Lisbon’s streets are a joyful place to wander around, but Lisboa from above is even better. There are lots of rooftop bars all over the city that offer amazing views of the terracotta buildings and the ocean, and are perfect to watch the sun go down after a day of walking up and down Lisbon’s hills – check out our guide to the best rooftop bars in Lisbon >
12. LX Factory
Old industrial estates and warehouses converted and transformed into new hip and happening hangouts is nothing new, but LX Factory does it with such charm and pizazz that it isn’t hard to be captivated. With a wide range of eateries, bars and even a hostel to stay at, you could easily spend a whole afternoon and / or evening at LX Factory, sitting in the shadow of the 25 de Abril bridge.
Our LX Factory favourite has to be the Ler Devagar bookstore, which not only houses not only a treasure trove of Portugese and English language books but also a brewery bar and cafe, plus bookcases so beautiful that they wouldn’t look out of place in a museum. Ler Devagar is certainly one of the coolest places in Lisbon.
13. Lisbon food tour
One of the highlights of our trip to Lisbon was booking onto an evening group food tour. Food tours are a great way to learn more about Portuguese cuisine and you get to visit local spots away from the crowds that you might not find by yourself. We did a Petiscos and wine food crawl with Food Lover Tour (petisco means a delicatessen or a snack), and enjoyed eating a selcetion of tapas in the traditional neighbourhoods of Principe Real and Madragoa.
Here is a short video we made of the tour:
14. Ginjinha bars
Ginjinha is a sweet cherry liqueur made by infusing ginja berries in alcohol, which is very popular with the locals. The drink originated in Lisbon and is served in a shot form which you sip slowly from – you can order your drink “com ginja” (with a cherry in the glass) or “sem ginja” for one without. Each shot usually costs around €1.20.
There are several tiny traditional Ginjinha bars in town – we visited Ginjinha Sem Rival after seeing Phil Rosenthal visit on his Netflix show, and then headed over to nearby Ginjinha Espinheira which originally opened in 1840. There are also a few Ginjinha bars towards the Bairro Alto neighbourhood where you can buy your shot of Ginjinha in a small chocolate cup!
15. Quiosques / Lisbon Park Cafes
It took us all of 20 minutes after arriving in Lisbon before we’d discovered our first ‘quiosque’ in Lisbon. These are essentially those little cafe bars in parks that serve ice cold beer at super cheap prices (often with daytime and evening differential pricing) in the shade of trees or parasols. We visited several of these, generally around early afternoons when we’d be coming back from say Belém or Alfama and wanted a cooling respite on the way back to the hotel.
These can be found all over the city but there were several quintessential quiosques within walking distance of each other along Avenida da Liberdade, under the shade of trees and in such historic and regal surroundings.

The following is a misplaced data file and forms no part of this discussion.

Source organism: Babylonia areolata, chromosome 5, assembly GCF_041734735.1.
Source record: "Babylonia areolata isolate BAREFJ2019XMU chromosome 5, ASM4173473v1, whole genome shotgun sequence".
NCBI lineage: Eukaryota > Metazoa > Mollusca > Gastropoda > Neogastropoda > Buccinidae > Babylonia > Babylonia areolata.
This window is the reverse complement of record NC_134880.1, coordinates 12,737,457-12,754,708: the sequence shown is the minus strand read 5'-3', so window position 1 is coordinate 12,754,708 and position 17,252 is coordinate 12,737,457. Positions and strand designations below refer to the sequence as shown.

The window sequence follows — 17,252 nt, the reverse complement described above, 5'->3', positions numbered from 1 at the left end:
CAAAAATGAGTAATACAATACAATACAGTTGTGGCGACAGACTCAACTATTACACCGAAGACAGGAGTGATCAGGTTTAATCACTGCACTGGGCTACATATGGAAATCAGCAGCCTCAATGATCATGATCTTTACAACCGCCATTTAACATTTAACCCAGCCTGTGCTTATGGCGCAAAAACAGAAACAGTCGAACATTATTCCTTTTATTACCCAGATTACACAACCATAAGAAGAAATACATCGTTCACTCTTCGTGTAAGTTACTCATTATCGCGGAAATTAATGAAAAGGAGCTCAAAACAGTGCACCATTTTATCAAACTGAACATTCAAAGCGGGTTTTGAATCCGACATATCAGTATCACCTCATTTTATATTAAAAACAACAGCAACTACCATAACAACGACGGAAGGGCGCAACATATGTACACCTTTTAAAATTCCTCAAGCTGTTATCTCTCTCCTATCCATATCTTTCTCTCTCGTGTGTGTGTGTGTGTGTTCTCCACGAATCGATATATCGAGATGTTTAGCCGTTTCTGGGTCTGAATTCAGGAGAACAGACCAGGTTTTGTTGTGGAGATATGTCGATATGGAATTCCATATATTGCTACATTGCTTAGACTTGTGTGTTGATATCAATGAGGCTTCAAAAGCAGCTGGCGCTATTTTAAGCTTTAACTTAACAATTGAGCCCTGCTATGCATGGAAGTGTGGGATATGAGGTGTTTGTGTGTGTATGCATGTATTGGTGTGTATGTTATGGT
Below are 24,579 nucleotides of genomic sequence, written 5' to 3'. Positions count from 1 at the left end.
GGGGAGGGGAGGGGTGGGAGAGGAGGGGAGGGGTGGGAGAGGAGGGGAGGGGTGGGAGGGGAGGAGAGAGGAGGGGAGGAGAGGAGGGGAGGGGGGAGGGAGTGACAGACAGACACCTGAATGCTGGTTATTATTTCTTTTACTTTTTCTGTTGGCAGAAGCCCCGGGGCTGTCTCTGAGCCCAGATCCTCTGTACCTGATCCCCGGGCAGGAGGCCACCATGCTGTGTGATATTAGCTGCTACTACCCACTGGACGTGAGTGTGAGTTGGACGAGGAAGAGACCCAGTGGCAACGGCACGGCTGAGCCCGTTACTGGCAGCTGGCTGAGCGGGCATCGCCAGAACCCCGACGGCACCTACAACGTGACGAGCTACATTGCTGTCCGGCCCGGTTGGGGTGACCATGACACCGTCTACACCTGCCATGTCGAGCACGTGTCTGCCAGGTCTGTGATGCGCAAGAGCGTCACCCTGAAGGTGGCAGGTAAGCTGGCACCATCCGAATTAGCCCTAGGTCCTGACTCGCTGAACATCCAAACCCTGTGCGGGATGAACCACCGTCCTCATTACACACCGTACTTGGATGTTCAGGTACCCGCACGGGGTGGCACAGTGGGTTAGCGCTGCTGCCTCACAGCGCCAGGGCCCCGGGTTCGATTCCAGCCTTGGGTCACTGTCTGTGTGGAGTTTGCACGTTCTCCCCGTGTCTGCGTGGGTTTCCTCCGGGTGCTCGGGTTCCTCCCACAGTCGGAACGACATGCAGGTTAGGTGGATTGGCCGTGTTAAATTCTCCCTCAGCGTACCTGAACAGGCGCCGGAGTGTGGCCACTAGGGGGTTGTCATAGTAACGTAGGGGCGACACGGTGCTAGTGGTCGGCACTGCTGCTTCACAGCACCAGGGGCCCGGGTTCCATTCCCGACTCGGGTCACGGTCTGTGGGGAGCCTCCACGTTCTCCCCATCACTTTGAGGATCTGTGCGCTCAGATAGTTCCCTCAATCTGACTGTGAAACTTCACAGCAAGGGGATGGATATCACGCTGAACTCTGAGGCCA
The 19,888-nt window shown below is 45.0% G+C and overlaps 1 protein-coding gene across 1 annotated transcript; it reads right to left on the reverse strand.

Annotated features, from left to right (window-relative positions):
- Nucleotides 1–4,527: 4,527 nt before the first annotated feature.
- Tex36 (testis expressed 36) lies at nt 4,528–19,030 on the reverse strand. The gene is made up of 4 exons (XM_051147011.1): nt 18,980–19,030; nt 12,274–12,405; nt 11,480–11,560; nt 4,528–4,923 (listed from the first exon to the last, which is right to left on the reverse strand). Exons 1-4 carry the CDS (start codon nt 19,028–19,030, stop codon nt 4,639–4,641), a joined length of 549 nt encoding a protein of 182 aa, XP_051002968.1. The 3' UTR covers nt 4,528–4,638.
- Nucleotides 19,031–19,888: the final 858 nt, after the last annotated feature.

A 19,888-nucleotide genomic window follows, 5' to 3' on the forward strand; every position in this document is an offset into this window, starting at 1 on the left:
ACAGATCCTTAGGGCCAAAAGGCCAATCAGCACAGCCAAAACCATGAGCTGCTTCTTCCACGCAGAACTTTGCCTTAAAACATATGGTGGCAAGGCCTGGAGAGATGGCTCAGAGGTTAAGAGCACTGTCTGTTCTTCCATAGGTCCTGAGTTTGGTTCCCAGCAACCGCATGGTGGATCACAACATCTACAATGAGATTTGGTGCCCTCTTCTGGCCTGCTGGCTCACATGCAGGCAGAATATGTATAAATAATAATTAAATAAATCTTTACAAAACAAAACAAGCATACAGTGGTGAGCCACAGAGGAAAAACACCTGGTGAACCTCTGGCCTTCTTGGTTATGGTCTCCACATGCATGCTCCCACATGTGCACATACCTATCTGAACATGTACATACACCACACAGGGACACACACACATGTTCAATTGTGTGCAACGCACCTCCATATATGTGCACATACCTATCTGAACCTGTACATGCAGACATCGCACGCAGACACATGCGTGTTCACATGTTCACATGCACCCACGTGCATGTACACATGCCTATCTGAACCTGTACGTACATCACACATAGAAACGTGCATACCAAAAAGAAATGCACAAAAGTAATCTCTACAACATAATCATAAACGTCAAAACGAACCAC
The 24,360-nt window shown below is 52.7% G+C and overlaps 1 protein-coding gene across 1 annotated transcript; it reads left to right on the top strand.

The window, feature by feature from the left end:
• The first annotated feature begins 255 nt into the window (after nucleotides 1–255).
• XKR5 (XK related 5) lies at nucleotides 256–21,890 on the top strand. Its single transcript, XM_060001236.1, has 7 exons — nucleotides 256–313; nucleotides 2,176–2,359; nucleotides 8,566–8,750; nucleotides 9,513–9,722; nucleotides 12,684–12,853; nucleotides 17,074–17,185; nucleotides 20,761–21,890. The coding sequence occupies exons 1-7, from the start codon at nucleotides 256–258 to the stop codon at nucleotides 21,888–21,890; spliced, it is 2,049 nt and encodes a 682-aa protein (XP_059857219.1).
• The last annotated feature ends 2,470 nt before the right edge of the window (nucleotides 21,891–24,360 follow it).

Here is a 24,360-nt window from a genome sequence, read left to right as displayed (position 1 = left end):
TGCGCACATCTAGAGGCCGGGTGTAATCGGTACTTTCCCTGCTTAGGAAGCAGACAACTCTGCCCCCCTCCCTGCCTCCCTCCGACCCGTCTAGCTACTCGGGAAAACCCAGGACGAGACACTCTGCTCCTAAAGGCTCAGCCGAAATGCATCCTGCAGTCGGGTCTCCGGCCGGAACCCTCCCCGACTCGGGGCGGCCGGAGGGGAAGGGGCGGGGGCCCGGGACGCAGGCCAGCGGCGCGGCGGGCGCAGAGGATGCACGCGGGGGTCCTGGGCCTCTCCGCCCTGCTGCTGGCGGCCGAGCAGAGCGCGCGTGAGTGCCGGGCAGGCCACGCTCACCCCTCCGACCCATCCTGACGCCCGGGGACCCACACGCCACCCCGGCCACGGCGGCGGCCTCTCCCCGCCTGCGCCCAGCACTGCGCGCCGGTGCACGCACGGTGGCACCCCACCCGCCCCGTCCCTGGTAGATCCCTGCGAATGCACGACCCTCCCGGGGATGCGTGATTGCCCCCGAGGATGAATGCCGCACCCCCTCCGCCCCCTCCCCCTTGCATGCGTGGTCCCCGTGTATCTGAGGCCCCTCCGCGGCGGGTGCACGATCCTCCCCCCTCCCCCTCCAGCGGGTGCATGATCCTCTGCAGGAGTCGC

Where to stay in Lisbon
We stayed at the four star H10 Duque de Loulé – a gorgeous boutique hotel located in a recently renovated historic 18th century building. The hotel is located a few minutes walk from a metro station, which was about 2-3 stops away from the main part of town (it is also easy and flat if you want to walk into town). We also found Ubers taxis were super cheap in Lisbon and won’t cost much more than two of you getting the metro.
We booked the cheapest standard room which was affordable and chic in design, with a view of the city and the ocean. Plus a bonus was that on the top floor there is a rooftop bar terrace with pretty blue and white geometric tiling. Our only gripe about this hotel was that our room was located next door to the cleaners storage room so it could be rather noisy early in the morning when we wanted a lie in.
On a budget?
Here are some highly rated hostels in a good central location:
Goodmorning All-Inclusive Hostel
Award winning hostel in a central location, with an option to book an all-inclusive rate (3 daily meals and FREE beers and sangrias).
Lisboa Central Hostel
Highly rated hostel located in the heart of the city in Marques de Pombal and close to many sightseeing spots. Offers both private and dorm rooms with a fully equipped communal kitchen and common room.
Looking for something nice that won’t break the bank? Check out these mid ranged price hotels:
Hotel da Baixa
Highly rated and elegant hotel located in Lisbon’s historic centre just a short walk from the iconic Santa Justa Elevator.
Heritage Avenida Liberdade
4-star hotel is housed in an 18th-century building with fitness centre and a swimming pool.
Looking to splash the cash? Here are some highly rated 5 star hotels:
Tivoli Avenida Liberdade
Luxury 5-star hotel set in a 1930s building on Avenida da Liberdade, with rooftop bar, outdoor round pool and 2 restaurants.
Myriad by SANA Hotels
Luxurious and modern riverside hotel with bar, indoor pool with spa and fitness facilities.